On April 2, Split This Rock presented the 2015 Freedom Plow Award for Poetry & Activism, sponsored by the CrossCurrents Foundation, to Mark Nowak, for his extraordinary work fostering the voices of workers and bringing the stories and voices of workers to the center of poetry and public life.
The ceremony was a resounding success, packing the house at the Arts Club of Washington. The three Finalists, Black Poets Speak Out/Mahogany L. Browne, Jonterri Gadson, Amanda Johnston; John Lee Clark; and Bob Holman, were also celebrated with a multimedia presentation during the ceremony, available below.
Check out more photos, all by Kristin Adair, on Flickr here.
Split This Rock Executive Director Sarah Browning delivered opening remarks.
Mahogany L. Browne (top), coordinator of Black Poets Speak Out, delivered a powerful performance of her poem "Black Girl Magic," to thunderous applause. Watch the video here.
A slideshow highlighted the work of the 2015 finalists: Black Poets Speak Out, John Lee Clark, and Bob Holman. Click on the video above to watch or go here.
CrossCurrents Foundation President Micheline Klagsbrun gave a short speech praising Split This Rock, the Freedom Plow Award, and Mark.
E. Ethelbert Miller, a judge for the 2015 Award, delivered the following judges' statement, written by one of his fellow judges, Sheila Black:
We know in our bones that poetry is not merely a luxury, an elite art, but a human force, necessary as bread, constant as air. Mark Nowak, a child of working class Buffalo, has been on a passionate, large, and determined mission to engage poetry with the hard troubles of our world, with lived experience. His work, documentary in nature, is composed of the testimony of workers, the parts of the machines they use, the history of their labors.
He has said concerning his kind of poetry: “It needs to find its feet outside of AWP and art galleries and instead locate itself (or organize its potential location) on factory floors, on union halls…” He also said when asked whether what he wrote was more social history than poetry: “I am not a historian, I am a writer who would like to contribute to the rescue of the kidnapped memory of all America.”
I ask us to pause and ponder this. We live in an era when the life of work—the miners, the factory workers, the retail clerks and fast food workers, the part-time security guards, and hotel maids—is often simply not spoken of in what we call poetry. We are urged by advertisers and the global multi-nationals they represent to forget that workers exist, to believe the goods they produce appear as if by magic.
Mark Nowak provides an antidote to this amnesia. In his poetry, the community workshops he holds with workers nationally and transnationally, and his blog, Coal Mountain—which provides a running commentary on the extraction industry worldwide—he reminds us of the material and the material suffering these goods are actually composed of, the lives they swallow and ruin.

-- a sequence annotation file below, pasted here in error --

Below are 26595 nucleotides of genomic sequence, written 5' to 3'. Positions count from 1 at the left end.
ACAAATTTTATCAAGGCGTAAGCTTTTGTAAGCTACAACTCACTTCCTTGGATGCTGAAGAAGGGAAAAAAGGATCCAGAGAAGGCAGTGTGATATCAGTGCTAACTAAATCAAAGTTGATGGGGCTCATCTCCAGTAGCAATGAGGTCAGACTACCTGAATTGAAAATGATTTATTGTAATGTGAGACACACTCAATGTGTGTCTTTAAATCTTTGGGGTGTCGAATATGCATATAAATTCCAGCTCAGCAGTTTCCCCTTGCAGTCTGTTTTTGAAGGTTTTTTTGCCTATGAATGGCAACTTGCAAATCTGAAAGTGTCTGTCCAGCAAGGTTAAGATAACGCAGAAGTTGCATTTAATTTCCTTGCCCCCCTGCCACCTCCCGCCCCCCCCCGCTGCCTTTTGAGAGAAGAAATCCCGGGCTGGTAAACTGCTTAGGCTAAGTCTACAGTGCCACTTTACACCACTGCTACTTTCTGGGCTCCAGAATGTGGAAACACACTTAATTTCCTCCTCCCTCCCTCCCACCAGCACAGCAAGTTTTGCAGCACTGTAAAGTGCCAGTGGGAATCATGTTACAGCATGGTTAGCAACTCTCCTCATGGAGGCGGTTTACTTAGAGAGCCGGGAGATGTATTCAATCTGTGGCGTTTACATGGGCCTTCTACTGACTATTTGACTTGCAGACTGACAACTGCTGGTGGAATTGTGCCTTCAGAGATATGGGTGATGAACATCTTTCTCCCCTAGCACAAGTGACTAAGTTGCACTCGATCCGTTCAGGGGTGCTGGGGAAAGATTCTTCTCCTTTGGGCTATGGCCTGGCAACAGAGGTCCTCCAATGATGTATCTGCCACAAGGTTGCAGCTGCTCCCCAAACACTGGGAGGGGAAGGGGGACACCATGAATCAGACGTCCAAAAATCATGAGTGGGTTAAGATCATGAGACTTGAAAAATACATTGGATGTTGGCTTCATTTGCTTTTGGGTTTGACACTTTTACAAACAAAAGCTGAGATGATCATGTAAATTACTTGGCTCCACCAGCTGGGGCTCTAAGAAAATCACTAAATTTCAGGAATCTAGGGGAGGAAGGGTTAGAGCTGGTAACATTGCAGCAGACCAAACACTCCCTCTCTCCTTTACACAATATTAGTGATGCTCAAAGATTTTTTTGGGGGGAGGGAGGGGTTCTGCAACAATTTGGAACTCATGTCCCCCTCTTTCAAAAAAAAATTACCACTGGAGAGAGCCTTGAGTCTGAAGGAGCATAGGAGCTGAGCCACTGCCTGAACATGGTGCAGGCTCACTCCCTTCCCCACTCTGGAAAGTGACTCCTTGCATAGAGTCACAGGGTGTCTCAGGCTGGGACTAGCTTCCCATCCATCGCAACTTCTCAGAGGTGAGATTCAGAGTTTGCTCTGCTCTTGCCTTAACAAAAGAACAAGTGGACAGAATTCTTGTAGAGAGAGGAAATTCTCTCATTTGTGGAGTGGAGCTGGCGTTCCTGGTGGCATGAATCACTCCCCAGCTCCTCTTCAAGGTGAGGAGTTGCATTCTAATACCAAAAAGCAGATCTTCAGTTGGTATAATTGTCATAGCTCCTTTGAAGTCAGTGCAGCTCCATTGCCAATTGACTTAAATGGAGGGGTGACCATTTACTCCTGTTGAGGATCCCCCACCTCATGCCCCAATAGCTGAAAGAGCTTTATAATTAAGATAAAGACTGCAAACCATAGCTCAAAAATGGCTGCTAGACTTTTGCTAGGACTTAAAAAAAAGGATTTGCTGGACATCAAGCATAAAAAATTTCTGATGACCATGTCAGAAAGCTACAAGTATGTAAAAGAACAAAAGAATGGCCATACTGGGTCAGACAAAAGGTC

And this effort is beautiful, not only because it is truth, but also because of Mark Nowak’s profound grasp of how language works and what it does and does not do. Words, he tells us, have weight and force—they can have the force of truth or beauty: they can have the force of lies. They are like the surface of an etching in which we can see the traces of lived experience, the hard facticity of our material conditions and also the elusive palimpsest of vision and dream. He is, further, a poet who is revolutionary in working to examine how the collective voice “we,” and not simply “I” can forge a new space for poetry to breathe in.
E. Ethelbert Miller, Martha Collins, and I have been proud to serve as judges for the second annual Freedom Plow Award for Poetry and Activism. Mark Nowak was chosen out of a remarkable field of finalists—Black Poets Speak Out/Amanda Johnston, Mahogany Browne, Jonterri Gadson; DeafBlind poet and activist, John Lee Clark, and Bob Holman and his world languages project. His work and theirs remind us in the words of Noel Prize winner, Herta Muller, “The more words we are allowed to take, the freer we become.”
Last year, E. Ethelbert Miller said in his judges’ citation: “One poem strikes a match. One poem is a spark. One poet can push or pull us into tomorrow.”
This seems especially relevant tonight.
Please join me in welcoming the extraordinary poet and global activist Mark Nowak.
Sarah Browning and E. Ethelbert Miller presented the 2015 Freedom Plow Award for Poetry & Activism to Mark Nowak.
Mark signed copies of his books and spoke with enthusiastic attendees.
Special thanks to everyone who made this event the tremendous success it was, especially to the sponsor, the CrossCurrents Foundation, and the cosponsors, the Arts Club of Washington and FOLIO Magazine. Thank you to all the volunteers that helped out with the event, and to everyone who came out to celebrate! We hope you'll join us again in 2017!